So many Americans are unprepared for the costs of retirement that some predict a looming crisis. But small business owners and their employees who put money into retirement accounts might be in better shape than most.
In an analysis of the balances of 200,000 small business accounts that utilized its SEP-IRA, Self-Employed 401(k), or SIMPLE-IRA plans, Fidelity Investments found that the plans saw an average balance increase of 20 percent between January 2007 and December 2012. Since a 2008 low point, balances have jumped an average of 64 percent, the brokerage reports.
The Employee Benefit Research Institute reported last month that less than half of American workers “appear to be taking the basic steps needed to prepare for retirement.” While only 13 percent of American workers are “very confident” they will have enough savings to live comfortably after stopping work, only 66 percent report that they or their spouses have saved for retirement at all, according to EBRI’s 2013 Retirement Confidence Survey.
Those who contribute to small business retirement accounts, however, have increased their contribution rates as the economy has emerged from the financial crisis, according to Fidelity. “The recent recession had a significant impact on many small businesses and continues to pose obstacles in today’s economy, but we are encouraged to see that both owners and their employees have remained committed to saving for retirement,” Ken Hevert, vice president, Fidelity Investments, said in a statement this morning.
To be sure, many small businesses do not offer their employees retirement savings benefits, and many owners put all of their spare revenue back into their businesses rather than a retirement account.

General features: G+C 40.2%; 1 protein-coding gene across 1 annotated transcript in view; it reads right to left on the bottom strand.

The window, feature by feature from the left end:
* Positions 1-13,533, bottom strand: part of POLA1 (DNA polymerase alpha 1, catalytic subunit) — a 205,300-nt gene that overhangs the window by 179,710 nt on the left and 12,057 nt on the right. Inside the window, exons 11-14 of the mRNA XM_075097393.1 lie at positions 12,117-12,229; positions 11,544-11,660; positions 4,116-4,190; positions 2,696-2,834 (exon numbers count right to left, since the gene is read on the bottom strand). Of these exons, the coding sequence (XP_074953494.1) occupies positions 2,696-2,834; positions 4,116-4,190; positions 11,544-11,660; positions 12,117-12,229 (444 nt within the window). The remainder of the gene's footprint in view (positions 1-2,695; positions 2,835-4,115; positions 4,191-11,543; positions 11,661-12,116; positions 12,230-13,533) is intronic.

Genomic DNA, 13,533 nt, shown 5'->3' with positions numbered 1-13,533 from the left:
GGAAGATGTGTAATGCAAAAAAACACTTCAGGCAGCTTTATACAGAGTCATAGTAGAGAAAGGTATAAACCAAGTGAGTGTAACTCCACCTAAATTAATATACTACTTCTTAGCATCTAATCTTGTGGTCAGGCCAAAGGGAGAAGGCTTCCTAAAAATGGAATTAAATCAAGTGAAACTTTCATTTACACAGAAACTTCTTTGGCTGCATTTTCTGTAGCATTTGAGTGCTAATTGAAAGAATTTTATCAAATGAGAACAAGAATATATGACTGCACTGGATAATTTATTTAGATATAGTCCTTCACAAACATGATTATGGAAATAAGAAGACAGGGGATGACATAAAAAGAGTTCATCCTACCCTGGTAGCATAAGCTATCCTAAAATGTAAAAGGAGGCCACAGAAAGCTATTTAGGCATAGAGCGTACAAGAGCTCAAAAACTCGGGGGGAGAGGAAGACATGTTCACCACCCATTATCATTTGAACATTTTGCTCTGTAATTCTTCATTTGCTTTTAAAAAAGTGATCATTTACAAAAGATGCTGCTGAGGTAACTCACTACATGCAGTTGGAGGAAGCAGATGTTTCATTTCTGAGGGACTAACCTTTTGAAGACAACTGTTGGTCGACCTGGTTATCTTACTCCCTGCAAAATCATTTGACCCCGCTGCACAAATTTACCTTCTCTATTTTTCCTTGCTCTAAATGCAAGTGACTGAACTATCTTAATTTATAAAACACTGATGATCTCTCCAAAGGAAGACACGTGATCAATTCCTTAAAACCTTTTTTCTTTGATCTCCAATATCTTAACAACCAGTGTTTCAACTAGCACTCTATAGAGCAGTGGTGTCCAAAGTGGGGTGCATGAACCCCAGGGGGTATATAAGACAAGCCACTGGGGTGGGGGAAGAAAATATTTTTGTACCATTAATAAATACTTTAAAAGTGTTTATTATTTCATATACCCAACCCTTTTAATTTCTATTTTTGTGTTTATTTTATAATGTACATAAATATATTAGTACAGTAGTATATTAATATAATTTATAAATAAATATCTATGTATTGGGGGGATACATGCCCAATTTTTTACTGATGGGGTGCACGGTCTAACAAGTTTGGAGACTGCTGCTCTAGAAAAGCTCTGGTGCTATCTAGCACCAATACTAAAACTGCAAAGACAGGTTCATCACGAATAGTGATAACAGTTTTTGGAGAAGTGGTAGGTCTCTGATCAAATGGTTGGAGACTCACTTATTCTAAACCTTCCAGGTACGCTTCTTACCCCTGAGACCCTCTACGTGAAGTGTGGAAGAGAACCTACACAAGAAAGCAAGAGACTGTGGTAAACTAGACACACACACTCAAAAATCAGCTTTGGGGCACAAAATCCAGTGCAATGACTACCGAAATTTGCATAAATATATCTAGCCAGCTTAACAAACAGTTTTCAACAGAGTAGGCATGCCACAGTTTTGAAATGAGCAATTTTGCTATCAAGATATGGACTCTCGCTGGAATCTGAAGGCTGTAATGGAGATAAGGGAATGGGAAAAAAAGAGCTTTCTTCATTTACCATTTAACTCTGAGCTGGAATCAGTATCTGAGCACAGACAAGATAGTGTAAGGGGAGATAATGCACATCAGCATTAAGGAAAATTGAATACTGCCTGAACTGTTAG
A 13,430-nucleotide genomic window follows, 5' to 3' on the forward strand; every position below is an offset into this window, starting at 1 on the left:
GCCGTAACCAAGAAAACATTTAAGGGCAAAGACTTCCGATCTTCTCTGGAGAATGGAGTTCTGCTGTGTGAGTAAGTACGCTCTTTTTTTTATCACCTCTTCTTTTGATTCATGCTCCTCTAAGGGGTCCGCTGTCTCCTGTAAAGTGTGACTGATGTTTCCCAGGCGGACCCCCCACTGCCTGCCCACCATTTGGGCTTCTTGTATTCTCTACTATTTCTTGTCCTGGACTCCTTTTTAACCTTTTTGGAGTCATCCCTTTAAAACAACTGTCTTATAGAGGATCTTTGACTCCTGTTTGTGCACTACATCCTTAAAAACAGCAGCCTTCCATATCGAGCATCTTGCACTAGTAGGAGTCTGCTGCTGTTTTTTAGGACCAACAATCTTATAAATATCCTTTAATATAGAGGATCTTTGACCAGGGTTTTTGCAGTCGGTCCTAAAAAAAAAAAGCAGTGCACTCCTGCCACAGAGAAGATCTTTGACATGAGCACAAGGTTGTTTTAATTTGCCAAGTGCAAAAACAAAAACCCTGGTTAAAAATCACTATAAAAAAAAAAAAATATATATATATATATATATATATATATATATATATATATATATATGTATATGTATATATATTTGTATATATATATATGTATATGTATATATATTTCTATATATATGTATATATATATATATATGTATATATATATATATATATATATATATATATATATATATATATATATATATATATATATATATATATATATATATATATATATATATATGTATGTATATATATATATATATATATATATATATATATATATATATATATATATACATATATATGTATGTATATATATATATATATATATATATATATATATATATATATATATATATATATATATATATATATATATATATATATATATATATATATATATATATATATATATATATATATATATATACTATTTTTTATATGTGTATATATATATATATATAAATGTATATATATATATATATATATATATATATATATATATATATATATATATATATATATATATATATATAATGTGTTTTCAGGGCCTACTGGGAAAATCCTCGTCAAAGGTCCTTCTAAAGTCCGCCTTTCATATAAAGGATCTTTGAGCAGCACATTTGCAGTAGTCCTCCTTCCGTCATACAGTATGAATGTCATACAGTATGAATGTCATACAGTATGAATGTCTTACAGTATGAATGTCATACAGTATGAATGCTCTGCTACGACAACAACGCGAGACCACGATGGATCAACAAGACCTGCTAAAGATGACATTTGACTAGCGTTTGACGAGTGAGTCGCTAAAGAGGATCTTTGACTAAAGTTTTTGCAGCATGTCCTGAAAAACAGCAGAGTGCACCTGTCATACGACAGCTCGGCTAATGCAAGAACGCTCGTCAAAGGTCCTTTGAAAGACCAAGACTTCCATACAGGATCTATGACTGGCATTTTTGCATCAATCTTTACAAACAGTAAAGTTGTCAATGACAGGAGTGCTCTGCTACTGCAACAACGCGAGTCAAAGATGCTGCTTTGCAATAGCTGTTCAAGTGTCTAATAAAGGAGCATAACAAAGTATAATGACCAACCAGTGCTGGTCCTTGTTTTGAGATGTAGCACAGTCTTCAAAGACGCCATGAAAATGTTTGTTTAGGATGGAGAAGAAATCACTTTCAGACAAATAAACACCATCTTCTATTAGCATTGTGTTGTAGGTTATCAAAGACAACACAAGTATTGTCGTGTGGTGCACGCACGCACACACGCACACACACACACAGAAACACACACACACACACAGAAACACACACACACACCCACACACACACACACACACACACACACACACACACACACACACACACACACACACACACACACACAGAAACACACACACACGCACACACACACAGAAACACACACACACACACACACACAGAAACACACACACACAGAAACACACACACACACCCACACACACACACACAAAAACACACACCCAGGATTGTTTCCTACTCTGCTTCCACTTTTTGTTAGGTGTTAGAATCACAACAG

But Fidelity reports that among those who do save for retirement, the news is promising. Those using Self-Employed 401(k)s increased their annual contributions an average of 21 percent to $20,950. Employer contributions to SEP-IRAs increased 14 percent from 2007 reaching $13,250 in 2012. Average annual contributions to SIMPLE-IRAs increased four percent during that period to $6,000.
Those bigger contributions combined with a market rebound during the same period has resulted in higher balances for small business accounts. The average balance in Self-Employed 401(k) plans went from $95,800 in 2007 to $119,500 in 2012. SEP IRA balances increased to $71,300, and SIMPLE IRA balances increased to $31,100.
Compare that to the 57 percent of workers surveyed by EBRI who reported less than $25,000 in total household savings and investments (excluding the value of their primary homes and any defined benefit pension plans).
One thing that remains unclear is whether even the amounts being socked away in small business accounts will be enough. According to EBRI, “One reason that retirement confidence has remained low despite a brightening economic outlook is that some workers may be waking up to just how much they may need to save." Many believe they need to save more than 20 percent of their income for a financially secure retirement.
Perhaps one thing small business owners have going for them is that no one is going to tell them when it's time to retire.